Case Summaries

[05/09] Starr Int’l Co., Inc. v. US
In a suit arising out of a loan from the Federal Reserve Bank of New York under which the federal Government acquired a majority stake in American International Group, Inc. (AIG)’s equity, which the Government eventually converted into common stock and sold, brought by an AIG shareholder alleging that the Government’s acquisition of AIG equity and subsequent actions relating to a reverse stock split were unlawful, the Claims Court’s judgment that the Government committed an illegal exaction and remand with instructions to dismiss the equity-acquisition claims that seek direct relief is: 1) vacated in part where plaintiffs lack standing to pursue the equity-acquisition claims directly, as those claims belong exclusively to AIG; and 2) affirmed in part as to the denial of direct relief for the reverse-stock-split claims.

[05/03] Berman v. HSBC Bank
In an action brought by a plaintiff who was denied a loan modification by defendant bank, seeking injunctive relief under Civil Code section 2924.12 on the theory that the bank’s denial letter was a material violation of section 2923.6(d) in that the letter only provided fifteen days for appeal instead of the thirty days as provided under that statute, the trial court’s judgment sustaining the demurrer to plaintiff’s complaint without leave to amend based on the conclusion that he had not alleged a violation of section 2923.6, is reversed where the denial letter constituted a material violation of section 2923.6 because it substantially misstated the time plaintiff was allowed by the law to appeal defendant’s denial of his application for a loan modification.

[05/01] Bank of America Corp. v. Miami
In a City’s suit against two national Banks, alleging violations of the Fair Housing Act (FHA), which prohibits racial discrimination in connection with real-estate transactions, 42 U.S.C. sections 3604(b) and 3605(a), alleging that the Banks’ discriminatory conduct led to a disproportionate number of foreclosures and vacancies in majority-minority neighborhoods, which impaired the City’s effort to assure racial integration, diminished the City’s property-tax revenue, and increased demand for police, fire, and other municipal services, the Eleventh Circuit Court of Appeals’ decision vacating the District Court’s dismissal of the complaint is vacated where: 1) the City is an ‘aggrieved person’ authorized to bring suit under the FHA; but 2) the Eleventh Circuit erred in concluding that the complaints met the FHA’s proximate-cause requirement based solely on the finding that the City’s alleged financial injuries were foreseeable results of the Banks’ misconduct.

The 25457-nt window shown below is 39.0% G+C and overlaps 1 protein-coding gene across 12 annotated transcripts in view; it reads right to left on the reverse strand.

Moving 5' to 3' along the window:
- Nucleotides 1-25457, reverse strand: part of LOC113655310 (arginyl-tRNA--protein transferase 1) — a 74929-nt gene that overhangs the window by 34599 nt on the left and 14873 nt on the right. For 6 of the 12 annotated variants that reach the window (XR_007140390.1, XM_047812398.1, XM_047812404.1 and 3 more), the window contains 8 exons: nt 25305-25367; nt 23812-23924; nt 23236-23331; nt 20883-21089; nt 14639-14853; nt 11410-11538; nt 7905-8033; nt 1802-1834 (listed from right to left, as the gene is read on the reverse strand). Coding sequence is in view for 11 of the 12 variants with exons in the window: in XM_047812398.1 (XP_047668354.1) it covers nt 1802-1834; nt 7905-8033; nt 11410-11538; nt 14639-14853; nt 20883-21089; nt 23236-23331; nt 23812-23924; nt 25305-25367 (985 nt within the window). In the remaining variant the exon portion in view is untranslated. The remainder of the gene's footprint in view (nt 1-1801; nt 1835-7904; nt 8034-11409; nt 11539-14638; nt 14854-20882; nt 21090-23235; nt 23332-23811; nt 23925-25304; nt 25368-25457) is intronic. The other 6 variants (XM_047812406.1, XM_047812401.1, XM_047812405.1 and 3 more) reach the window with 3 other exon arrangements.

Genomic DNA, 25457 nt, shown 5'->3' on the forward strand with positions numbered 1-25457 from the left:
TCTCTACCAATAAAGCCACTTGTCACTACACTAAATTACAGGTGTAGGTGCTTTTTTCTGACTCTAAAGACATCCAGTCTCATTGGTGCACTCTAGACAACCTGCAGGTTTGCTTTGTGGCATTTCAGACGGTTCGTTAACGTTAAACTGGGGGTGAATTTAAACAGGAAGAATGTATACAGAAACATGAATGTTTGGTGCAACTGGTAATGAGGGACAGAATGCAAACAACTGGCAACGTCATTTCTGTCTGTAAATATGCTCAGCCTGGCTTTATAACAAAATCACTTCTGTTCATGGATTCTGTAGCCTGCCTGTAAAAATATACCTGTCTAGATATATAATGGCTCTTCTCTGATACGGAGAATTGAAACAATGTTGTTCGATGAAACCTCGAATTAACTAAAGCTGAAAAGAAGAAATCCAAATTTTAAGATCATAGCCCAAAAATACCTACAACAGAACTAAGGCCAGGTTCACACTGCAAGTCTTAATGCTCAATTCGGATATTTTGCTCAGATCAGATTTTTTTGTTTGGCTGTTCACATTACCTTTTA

[03/29] Galvin v. U.S. Bank, NA
In an appeal arising out of a suit by defaulting borrowers who seek to assign fault to the manner in which a creditor foreclosed on its collateral, in this instance a multi-million dollar home located on Martha’s Vineyard, the district court’s judgment is: 1) reversed as to judgment in favor of creditor on its deficiency claim where it failed to comply with a Massachusetts statute that regulates the availability of actions for such judgments; but 2) affirmed in all other respects.

[03/13] Ivanoff v. Bank of America